Canadian envoy cautions against wooing Taliban
William Crosbie warns scheme to lure moderate militants could make ordinary Afghans feel like Taliban are getting a better deal
KANDAHAR, Afghanistan — Canada’s top envoy in Afghanistan warns wooing the Taliban could backfire on coalition forces if peaceful Afghans feel put out.
William Crosbie, Canada’s ambassador to Afghanistan, told reporters Sunday the gesture is pointless if others perceive the Taliban as being favoured.
A scheme to lure moderate militants from the insurgency’s more radical elements emerged from a recent international conference in London. The plan involves paying out hundreds of millions of dollars to low-and mid-level Talibs in the hopes they’ll defect. Jobs and vocational training to militants who lay down their arms would also be offered under the scheme.
But Crosbie cautioned against any move that makes ordinary Afghans feel like the Taliban are getting a better deal than they are.
“There’s no point developing some kind of a fund to which former insurgents are eligible if we’re not equally providing support to Afghans who are not part of the insurgency now,” he said.
“So we don’t want to create the impression that somehow if you’re a member of the insurgency that you would be uniquely be able to benefit from the fund.”
“On the other hand, the fund can be used to complement and supplement the economic development efforts that we have underway already.”
Other efforts to entice the Taliban to stop fighting generally haven’t worked. Past incentives have tended to attract lowlevel fighters, many of whom eventually return to the ranks of the insurgency. It’s hoped this new Peace and Reintegration Trust Fund, to which international allies have pledged at least $500 million, will be enough to lure tens of thousands of insurgents from the Taliban for good. Canada is taking a wait-and-see approach before deciding whether to contribute to the fund.
“It’s not simply a question of the fund. It’s the process for reconciliation,” Crosbie said.
“We are concerned that the process needs to be one that enjoys the support of Afghan society. Some Afghans, including Afghan women, have expressed concerns that reconciliation should not be at the expense of their rights, and of the gains that have been made with the new constitution.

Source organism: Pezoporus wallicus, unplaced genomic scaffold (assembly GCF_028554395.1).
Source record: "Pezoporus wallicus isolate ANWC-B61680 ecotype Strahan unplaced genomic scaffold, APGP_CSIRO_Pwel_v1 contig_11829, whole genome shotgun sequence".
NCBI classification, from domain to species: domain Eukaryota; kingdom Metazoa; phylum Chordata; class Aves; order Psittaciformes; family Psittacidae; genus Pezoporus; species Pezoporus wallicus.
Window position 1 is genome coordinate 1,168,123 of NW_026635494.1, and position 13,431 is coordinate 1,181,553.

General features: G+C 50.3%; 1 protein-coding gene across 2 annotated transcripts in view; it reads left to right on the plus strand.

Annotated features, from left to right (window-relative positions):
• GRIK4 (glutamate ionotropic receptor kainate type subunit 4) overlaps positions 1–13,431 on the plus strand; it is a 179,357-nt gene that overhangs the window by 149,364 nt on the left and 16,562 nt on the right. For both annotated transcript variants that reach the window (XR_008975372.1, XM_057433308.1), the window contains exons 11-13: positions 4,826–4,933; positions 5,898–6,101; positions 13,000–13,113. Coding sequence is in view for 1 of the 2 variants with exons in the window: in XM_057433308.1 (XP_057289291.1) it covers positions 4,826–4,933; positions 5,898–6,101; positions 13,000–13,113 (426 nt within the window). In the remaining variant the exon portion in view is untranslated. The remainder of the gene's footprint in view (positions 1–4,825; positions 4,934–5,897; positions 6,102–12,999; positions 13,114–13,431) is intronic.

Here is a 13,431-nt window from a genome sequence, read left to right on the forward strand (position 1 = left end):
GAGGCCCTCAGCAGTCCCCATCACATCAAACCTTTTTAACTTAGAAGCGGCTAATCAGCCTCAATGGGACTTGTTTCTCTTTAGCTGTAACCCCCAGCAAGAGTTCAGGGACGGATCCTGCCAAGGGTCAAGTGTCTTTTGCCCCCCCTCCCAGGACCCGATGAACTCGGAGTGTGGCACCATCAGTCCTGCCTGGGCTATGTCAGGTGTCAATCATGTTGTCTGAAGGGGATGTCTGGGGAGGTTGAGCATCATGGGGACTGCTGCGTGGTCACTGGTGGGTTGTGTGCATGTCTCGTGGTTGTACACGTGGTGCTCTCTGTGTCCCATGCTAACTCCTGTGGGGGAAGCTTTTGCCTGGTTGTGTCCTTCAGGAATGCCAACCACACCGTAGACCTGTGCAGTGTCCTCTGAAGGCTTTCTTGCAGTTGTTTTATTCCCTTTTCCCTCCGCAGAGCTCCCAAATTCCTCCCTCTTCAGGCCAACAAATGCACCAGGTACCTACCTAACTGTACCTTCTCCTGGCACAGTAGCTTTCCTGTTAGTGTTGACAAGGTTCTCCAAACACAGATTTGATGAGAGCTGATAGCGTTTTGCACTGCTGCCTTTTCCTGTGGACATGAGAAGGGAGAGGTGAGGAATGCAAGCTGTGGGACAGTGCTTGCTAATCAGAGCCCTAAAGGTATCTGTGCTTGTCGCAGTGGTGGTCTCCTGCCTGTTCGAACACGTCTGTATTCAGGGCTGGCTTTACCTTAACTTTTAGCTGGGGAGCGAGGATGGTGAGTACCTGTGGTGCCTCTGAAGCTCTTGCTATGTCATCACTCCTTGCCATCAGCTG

“We’ve also pointed out that the reconciliation process needs to set down clear lines for who would be eligible, and who would not.”
Afghanistan’s president shed some more light Sunday on who exactly he is reaching out to.
Hamid Karzai, in his first news conference since returning from London, said he is willing to reconcile with the Taliban’s leadership — as much as they are willing to — but that he will not embrace any member of the terrorist network al-Qaida.
“We are trying our best to reach as high as possible to bring peace and security,” Karzai said.
The Taliban have so far rebuffed the overture. A statement posted on a Taliban website last week said their fighters wouldn’t be swayed by financial incentives.
One of the Taliban’s demands before any peace talks are held is for international troops to leave the country. But Karzai called that an unrealistic demand, saying coalition forces should remain in Afghanistan until they rid the country of al-Qaida and other terrorist threats.
Canadian Brig.-Gen. Daniel Menard, who heads coalition forces in Kandahar, had another take on reconciliation with the insurgents.
In an interview with The Canadian Press, he said the aim is to win over the general population, not the insurgency.
“I’m not trying to convince these guys at all,” Menard said.
“But it’s their decision. They can join (non-militants), and live happily. Or they can run. Because you know what? That’s the only way they will live.”